Look over that list and ask yourself, “what do I need to begin tomorrow?” You might have said that you want to take a water bottle with you everywhere you go. But do you have a water bottle? For everything that needs a little bit of support to become a practice, go ahead and put in the work now. You want a massage two times a month? Ask your friends where they go for massage. Want to cook dinner at home but don’t know what to cook? Start a Pinterest board. Schedule yoga classes or other things you want to do on your calendar.   

Now, begin embracing your self-care.
Every day, do as much as you can to take care of you. Every time you close your email down at 6 pm, put a check on your master sheet. Embrace your accomplishments and notice how as you do more for you, you are actually capable of doing things at a better quality level with less effort.

Plan for travel and other curveballs.
Now, that you have been enjoying some ideal self-care, the thought of travel or life handing you a curveball might fill you with dread about it all falling apart at some point. Contingency planning is just the thing to move you from dread to hope.  

Go ahead and eyeball a time on your calendar where self-care might get hard.  Let’s say you have a 5 day business trip coming up.  Make a list of what might slide if you don’t plan for it.  Your list might look like: exercise, a good night’s sleep, healthy eating, practicing yoga. 

Now for everything that is likely to slide, come up with a contingency plan that suits your travel. It might read:

Exercise: Walk the length of every floor in my hotel once a day. Take the stairs instead of the elevator when I don’t have luggage. Do 50 crunches and 25 push ups on my hotel room desk chair before I go to bed.  

A Good Night’s Sleep: Buy an eye shade and ear plugs.    

Healthy Eating:  Pack healthy snacks for the trip, eat a vegetable based meal at least once a day, drink nothing but water after 1 pm.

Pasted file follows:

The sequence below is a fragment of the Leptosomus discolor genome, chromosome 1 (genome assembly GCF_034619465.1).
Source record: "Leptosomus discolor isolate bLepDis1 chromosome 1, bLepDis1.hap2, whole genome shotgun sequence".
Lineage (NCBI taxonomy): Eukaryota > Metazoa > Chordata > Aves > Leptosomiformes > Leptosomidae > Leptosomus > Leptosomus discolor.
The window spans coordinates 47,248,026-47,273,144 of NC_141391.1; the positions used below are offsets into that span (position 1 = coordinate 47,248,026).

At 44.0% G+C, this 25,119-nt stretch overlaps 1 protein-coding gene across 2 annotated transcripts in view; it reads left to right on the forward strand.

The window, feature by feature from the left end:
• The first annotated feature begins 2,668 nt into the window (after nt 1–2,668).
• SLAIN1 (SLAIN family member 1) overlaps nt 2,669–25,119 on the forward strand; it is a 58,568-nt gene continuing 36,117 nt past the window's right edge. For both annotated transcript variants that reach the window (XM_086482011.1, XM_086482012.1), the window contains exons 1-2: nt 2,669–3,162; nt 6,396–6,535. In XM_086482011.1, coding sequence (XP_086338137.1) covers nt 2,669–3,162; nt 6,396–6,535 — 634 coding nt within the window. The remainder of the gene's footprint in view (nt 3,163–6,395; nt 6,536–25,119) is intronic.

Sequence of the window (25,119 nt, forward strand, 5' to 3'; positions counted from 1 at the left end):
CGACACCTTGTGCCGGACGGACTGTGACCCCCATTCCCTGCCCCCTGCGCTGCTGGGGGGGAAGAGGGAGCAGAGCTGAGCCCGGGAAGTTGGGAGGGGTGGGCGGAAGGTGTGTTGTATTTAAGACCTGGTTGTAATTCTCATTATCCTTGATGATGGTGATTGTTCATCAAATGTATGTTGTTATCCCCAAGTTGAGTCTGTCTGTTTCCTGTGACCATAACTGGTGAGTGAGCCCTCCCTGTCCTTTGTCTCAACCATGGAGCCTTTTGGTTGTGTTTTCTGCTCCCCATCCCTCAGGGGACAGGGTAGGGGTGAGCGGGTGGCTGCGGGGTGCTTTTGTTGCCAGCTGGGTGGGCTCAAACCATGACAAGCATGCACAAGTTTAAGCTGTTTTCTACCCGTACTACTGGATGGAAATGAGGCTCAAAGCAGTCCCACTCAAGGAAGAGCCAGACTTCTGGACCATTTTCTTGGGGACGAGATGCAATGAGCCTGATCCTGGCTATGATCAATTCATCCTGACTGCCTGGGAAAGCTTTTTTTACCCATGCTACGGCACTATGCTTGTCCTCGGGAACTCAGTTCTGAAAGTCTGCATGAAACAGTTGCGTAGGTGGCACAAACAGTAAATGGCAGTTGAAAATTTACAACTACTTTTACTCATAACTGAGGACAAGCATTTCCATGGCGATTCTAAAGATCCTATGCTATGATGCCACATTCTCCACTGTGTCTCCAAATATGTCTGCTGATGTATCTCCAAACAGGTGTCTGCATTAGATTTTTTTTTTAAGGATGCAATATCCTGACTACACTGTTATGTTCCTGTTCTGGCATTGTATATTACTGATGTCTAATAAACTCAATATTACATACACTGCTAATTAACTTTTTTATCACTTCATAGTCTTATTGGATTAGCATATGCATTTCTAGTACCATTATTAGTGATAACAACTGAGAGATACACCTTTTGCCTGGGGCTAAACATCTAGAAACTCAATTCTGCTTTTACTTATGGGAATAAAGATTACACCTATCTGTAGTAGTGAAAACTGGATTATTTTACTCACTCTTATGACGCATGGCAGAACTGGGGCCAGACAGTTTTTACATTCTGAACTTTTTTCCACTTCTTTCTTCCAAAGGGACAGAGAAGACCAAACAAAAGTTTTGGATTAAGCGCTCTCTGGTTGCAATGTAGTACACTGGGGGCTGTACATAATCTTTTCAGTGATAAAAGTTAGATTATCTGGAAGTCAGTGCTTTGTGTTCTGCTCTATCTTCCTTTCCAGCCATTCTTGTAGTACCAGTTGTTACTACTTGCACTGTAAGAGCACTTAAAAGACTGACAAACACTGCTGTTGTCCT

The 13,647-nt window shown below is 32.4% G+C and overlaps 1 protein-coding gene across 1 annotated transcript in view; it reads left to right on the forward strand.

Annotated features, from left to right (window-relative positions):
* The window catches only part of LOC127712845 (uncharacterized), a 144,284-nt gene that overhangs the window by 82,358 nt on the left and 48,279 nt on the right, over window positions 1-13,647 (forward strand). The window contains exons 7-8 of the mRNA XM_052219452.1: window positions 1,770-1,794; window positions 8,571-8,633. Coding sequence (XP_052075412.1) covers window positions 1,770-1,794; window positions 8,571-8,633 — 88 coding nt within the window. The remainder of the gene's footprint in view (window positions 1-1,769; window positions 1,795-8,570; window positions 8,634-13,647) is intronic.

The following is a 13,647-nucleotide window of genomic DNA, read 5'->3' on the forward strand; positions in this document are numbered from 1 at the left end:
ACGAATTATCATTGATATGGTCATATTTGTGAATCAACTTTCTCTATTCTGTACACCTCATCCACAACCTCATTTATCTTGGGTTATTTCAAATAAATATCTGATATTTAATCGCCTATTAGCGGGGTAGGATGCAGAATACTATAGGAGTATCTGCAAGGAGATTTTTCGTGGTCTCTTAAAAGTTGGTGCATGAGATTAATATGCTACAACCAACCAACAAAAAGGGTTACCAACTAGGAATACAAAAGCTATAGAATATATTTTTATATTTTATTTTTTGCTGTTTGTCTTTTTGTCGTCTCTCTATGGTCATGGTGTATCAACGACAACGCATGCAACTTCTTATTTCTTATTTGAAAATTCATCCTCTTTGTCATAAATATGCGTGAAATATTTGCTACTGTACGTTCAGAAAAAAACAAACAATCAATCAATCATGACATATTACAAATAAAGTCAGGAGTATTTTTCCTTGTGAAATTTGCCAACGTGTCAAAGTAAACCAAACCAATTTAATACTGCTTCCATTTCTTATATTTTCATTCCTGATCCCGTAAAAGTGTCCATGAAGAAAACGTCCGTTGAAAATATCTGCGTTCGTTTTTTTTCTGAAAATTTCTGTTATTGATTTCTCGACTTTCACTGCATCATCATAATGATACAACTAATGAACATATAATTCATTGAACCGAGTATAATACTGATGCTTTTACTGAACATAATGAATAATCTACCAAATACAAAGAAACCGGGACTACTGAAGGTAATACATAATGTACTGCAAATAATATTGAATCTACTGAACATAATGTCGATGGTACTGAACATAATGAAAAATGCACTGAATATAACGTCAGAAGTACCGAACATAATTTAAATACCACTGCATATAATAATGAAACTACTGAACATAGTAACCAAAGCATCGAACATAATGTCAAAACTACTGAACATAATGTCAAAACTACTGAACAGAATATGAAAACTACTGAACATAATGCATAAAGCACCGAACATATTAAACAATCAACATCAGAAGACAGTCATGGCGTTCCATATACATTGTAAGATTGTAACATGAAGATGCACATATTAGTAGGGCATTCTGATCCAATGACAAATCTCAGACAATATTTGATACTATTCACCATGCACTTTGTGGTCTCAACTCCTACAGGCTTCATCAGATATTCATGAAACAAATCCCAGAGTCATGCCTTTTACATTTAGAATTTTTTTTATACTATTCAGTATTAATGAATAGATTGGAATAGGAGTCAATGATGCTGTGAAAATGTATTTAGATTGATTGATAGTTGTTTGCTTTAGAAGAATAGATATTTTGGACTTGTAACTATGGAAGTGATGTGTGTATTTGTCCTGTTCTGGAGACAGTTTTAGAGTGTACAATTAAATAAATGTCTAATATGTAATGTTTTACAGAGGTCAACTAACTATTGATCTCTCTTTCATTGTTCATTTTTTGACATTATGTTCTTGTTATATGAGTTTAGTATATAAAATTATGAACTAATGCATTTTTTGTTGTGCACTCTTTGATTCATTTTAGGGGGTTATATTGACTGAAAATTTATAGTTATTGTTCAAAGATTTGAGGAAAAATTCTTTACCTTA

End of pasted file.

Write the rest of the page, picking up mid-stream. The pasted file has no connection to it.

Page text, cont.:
Practicing Yoga:  Do my three favorite poses every morning before I shower.  

A lot of times, when we travel, we just self-medicate and indulge our way through it. I mean, hey, we’re away from home, all bets are off. And, yet, we always return home feeling worse and then we say things like, “I need a vacation from my vacation.”  Plan how you will approach caring for yourself before you even travel and that whole cycle shifts.      

What you want to do is support yourself in your travels by recognizing that travel can really reveal our vulnerable side but that we can provide that tender side of ourselves some care with some simple solutions that are not all or nothing as long as we are proactive.  Create a checklist for your travel care, too, and check off your actions as you complete.  

In addition, when you are planning and enjoying your trip, don’t make decisions that will actually make you feel worse. For example, if red-eyes wear you out for days, don’t take them. It is likely not worth the financial exchange if you aren’t back to you for several days after the trip.  Make choices in your travel plans that support you and won’t defeat you.

What are your self-care strategies and solutions?  What is on your daily minimum self-care list?  On your ideal list? On your travel list?

photo by visual panic // cc